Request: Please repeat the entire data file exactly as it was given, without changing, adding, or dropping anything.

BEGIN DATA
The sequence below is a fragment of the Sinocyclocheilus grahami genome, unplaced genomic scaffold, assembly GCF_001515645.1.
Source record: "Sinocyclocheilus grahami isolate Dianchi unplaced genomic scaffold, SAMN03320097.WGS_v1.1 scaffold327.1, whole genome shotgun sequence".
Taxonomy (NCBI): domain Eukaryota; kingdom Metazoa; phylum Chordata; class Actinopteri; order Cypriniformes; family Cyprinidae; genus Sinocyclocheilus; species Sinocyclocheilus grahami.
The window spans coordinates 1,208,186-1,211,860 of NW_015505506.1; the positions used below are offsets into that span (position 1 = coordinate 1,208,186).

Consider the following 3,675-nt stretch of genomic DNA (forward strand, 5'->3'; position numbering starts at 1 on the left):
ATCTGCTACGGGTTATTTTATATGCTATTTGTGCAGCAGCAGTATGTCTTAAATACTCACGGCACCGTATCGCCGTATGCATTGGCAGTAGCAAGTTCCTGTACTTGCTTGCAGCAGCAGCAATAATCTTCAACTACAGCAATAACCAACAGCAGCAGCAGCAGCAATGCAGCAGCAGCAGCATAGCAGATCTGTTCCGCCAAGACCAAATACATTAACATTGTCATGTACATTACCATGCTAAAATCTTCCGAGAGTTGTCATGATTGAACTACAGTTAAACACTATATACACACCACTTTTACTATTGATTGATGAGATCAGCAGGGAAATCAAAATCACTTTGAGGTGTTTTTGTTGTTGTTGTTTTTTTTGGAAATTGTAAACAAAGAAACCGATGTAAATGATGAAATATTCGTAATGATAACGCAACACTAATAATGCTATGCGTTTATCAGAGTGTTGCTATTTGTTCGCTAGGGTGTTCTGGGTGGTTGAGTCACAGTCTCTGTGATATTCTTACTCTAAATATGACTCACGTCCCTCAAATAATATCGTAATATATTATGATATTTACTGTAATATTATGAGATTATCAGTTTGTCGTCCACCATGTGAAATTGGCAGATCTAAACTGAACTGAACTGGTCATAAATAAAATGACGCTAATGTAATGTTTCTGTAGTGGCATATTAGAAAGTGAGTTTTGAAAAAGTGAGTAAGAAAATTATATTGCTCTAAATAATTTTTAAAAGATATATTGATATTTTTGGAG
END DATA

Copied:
The sequence below is a fragment of the Sinocyclocheilus grahami genome, unplaced genomic scaffold, assembly GCF_001515645.1.
Source record: "Sinocyclocheilus grahami isolate Dianchi unplaced genomic scaffold, SAMN03320097.WGS_v1.1 scaffold327.1, whole genome shotgun sequence".
Taxonomy (NCBI): domain Eukaryota; kingdom Metazoa; phylum Chordata; class Actinopteri; order Cypriniformes; family Cyprinidae; genus Sinocyclocheilus; species Sinocyclocheilus grahami.
The window spans coordinates 1,208,186-1,211,860 of NW_015505506.1; the positions used below are offsets into that span (position 1 = coordinate 1,208,186).

Consider the following 3,675-nt stretch of genomic DNA (forward strand, 5'->3'; position numbering starts at 1 on the left):
ATCTGCTACGGGTTATTTTATATGCTATTTGTGCAGCAGCAGTATGTCTTAAATACTCACGGCACCGTATCGCCGTATGCATTGGCAGTAGCAAGTTCCTGTACTTGCTTGCAGCAGCAGCAATAATCTTCAACTACAGCAATAACCAACAGCAGCAGCAGCAGCAATGCAGCAGCAGCAGCATAGCAGATCTGTTCCGCCAAGACCAAATACATTAACATTGTCATGTACATTACCATGCTAAAATCTTCCGAGAGTTGTCATGATTGAACTACAGTTAAACACTATATACACACCACTTTTACTATTGATTGATGAGATCAGCAGGGAAATCAAAATCACTTTGAGGTGTTTTTGTTGTTGTTGTTTTTTTTGGAAATTGTAAACAAAGAAACCGATGTAAATGATGAAATATTCGTAATGATAACGCAACACTAATAATGCTATGCGTTTATCAGAGTGTTGCTATTTGTTCGCTAGGGTGTTCTGGGTGGTTGAGTCACAGTCTCTGTGATATTCTTACTCTAAATATGACTCACGTCCCTCAAATAATATCGTAATATATTATGATATTTACTGTAATATTATGAGATTATCAGTTTGTCGTCCACCATGTGAAATTGGCAGATCTAAACTGAACTGAACTGGTCATAAATAAAATGACGCTAATGTAATGTTTCTGTAGTGGCATATTAGAAAGTGAGTTTTGAAAAAGTGAGTAAGAAAATTATATTGCTCTAAATAATTTTTAAAAGATATATTGATATTTTTGGAG